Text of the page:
RM.JPG

Last edited by A.D.FROST; 16th November 2014 at 15:24..
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  #10  
Old 16th November 2014, 18:52
brian3 brian3 is offline  
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for whatever reason a lot of the ships on the s/a run had the same, sailed in a good few of them, including the three"a"s
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  #11  
Old 16th November 2014, 19:24
Alfred Ford Alfred Ford is offline  
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On the "Highlands", a swimming pool was put up on the top of N░3 hatch for the 10-day run from/to Rio and Las Palmas. At the same time, a footbridge (!) was lowered connecting the first class passengers accomodation with the officers quarters over the pool, enabling the officers easy access at dinner time to occupy their tables in the first class dinning saloon. However, it was not uncommon to have two-way traffic over that bridge at certain times after dinner.....!
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Old 16th November 2014, 19:38
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A few more ideas. Interesting on the HIGHLAND boats. To keep passengers apart from officers.

Checking in Belfast-built vessel.... the following ships had split accommodation.

PERICLES Aberdeen Line
THERISTOCLES & DEMOSTHENE Aberdeen Line
SPOHOCLES & DIOGENES Aberdeen Line
YORKSHIRE Bibby Line
MELITA & MINNEDOSA Canadian Pacific
CITY OF EXETER City Line
CITY OF VENICE City Line
ACCRA & APAPA E.D.
AENEAS, ASCANIUS, ANCHISES Holts.
HIGHLAND CLASS Nelson Line.... Subsidiary of RSMP
ORCA PSNC
OROYA PSNC
LAPLAND Red Star Line
ARAGON AMAZON RML
AVON ASTURIAS RML
ARLANZA ANDES ALMANZORA RML
EBRO ESSEQUIBO RML
DESEADO CLASS x 5 RML
TAINUI SS&A
WAIMANA SS&A
WAIWERA SS&A
IOWA Warren Line
CYMRIC White Star
CELTIC Class x 4 White Star
ARABIC White Star
LAURENTIC MEGANTIC Whiet Star
PITTSBURG White Star
RUNIC SUEVIC White Star
ATHENIC Class x 3 White Star
CERAMIC White Start


I think the popularity with the split design was to gain some extra space for accommodation... to avoid going higher than the superstructure.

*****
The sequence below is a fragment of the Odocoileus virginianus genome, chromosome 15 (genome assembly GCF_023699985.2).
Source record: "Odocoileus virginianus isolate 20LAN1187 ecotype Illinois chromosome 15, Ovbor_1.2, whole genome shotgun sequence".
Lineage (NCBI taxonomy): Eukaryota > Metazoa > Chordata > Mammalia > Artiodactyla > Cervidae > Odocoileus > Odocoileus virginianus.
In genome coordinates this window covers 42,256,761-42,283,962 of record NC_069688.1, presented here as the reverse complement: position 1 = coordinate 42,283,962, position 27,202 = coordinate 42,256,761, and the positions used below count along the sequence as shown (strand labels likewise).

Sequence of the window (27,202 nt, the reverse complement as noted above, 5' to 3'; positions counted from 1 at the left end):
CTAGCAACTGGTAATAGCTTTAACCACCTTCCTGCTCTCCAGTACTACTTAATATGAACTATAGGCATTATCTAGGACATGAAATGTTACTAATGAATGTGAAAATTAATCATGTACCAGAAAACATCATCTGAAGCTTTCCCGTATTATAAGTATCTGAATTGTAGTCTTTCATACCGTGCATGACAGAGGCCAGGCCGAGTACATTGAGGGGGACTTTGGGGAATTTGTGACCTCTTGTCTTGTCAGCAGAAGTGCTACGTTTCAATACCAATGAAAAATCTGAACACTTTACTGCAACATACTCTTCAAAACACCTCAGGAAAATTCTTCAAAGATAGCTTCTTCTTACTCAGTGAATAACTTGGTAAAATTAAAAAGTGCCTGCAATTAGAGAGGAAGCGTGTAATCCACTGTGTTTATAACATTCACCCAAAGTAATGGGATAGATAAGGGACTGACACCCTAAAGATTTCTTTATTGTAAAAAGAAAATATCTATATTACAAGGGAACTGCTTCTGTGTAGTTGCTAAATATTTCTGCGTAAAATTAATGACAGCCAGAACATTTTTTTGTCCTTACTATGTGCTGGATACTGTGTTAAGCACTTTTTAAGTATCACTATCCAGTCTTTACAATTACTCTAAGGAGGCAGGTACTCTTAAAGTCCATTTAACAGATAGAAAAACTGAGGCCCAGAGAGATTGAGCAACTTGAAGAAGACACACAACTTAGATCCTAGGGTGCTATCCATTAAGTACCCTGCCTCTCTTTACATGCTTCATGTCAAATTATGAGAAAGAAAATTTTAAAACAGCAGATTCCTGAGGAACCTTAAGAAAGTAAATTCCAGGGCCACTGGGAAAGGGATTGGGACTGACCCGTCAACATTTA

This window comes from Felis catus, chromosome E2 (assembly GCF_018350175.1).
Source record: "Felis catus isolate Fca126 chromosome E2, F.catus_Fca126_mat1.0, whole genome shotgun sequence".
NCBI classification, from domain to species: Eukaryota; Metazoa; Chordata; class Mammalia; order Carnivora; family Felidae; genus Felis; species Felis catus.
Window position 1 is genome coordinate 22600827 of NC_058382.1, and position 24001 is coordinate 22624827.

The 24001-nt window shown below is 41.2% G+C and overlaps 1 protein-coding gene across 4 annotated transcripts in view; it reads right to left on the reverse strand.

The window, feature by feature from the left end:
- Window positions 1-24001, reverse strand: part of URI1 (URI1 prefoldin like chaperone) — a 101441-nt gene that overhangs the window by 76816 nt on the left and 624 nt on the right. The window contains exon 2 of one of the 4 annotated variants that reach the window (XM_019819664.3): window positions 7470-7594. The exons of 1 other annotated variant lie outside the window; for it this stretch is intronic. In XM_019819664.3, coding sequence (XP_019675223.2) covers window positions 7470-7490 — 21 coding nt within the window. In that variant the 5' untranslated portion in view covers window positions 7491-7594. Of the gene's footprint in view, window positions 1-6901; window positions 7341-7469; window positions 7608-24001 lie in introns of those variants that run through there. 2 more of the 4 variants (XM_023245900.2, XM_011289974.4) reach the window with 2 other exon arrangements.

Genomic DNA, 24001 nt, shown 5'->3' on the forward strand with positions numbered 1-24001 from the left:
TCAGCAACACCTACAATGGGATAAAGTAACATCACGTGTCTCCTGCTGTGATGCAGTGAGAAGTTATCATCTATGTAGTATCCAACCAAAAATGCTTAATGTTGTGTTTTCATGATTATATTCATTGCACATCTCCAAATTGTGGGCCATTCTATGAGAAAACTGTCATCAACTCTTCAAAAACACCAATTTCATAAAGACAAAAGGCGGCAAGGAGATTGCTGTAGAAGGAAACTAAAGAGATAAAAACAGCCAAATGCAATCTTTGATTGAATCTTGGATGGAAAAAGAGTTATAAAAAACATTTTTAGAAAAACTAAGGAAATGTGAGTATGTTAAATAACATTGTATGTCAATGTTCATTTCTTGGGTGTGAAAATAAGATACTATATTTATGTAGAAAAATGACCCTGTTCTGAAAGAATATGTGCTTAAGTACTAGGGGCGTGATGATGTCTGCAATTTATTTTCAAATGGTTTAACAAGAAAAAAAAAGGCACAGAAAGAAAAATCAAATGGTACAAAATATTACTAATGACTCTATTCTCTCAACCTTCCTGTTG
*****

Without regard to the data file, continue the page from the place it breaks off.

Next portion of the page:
Seems to a popular with Belfast-built ship...and most likely Harland & Wolff.

Another reason.... certainly it made it better for a good looking ship!

Stephen
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  #13  
Old 16th November 2014, 19:41
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Quote:
Originally Posted by Alfred Ford View Post
However, it was not uncommon to have two-way traffic over that bridge at certain times after dinner.....!


Sailed with Brian Hills who was master in the A boats. He told me that split accommodation.... No 3 Hatch was called the 'Chastity Belt'!!!!!!!!

Stephen
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  #14  
Old 26th November 2014, 18:57
China hand China hand is offline  
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There was a thread a while back about this. I heard it was for the Frigorifico Anglo in Dock Sud in Buenos Aires. Very old plant, and the gantries were pretty static in 1968, which was the last time I saw them. That was in Brasil Star.
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  #15  
Old 26th November 2014, 19:42
Alfred Ford Alfred Ford is offline  
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The Blue Star ships used to load at the Frigorýfico Anglo wharf in Dock Sud as you say. The Royal Mail "Highlands" arived at the Darsena Norte (Puerto Nuevo) in Buenos Aires. They then were moved to the Frigorifico Swift wharf in Rio Santiago (port of La Plata) where they loaded frozen meat and then were moved back to Buenos Aires and moored in any one of the "darsenas" prior to departure to the UK. The sailings were every third Thursday at 6PM and the voyage to Tilbury took 21 days.
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Old 27th November 2014, 18:36
China hand China hand is offline  
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I think that was more or less the trend for all the regular Argentina traders. Discharge in Puerto Nuevo, shift to load frigo, shift back to load dry. I believe the 21 day passage was dictated by the optimum time for hanging (chain on chain, fores, hinds, pistolas, etc.) chilled meat prior to arrival in London for the then Smithfield market. I feel Alfred probably knows more about this than I do.
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Last edited by China hand; 27th November 2014 at 18:39..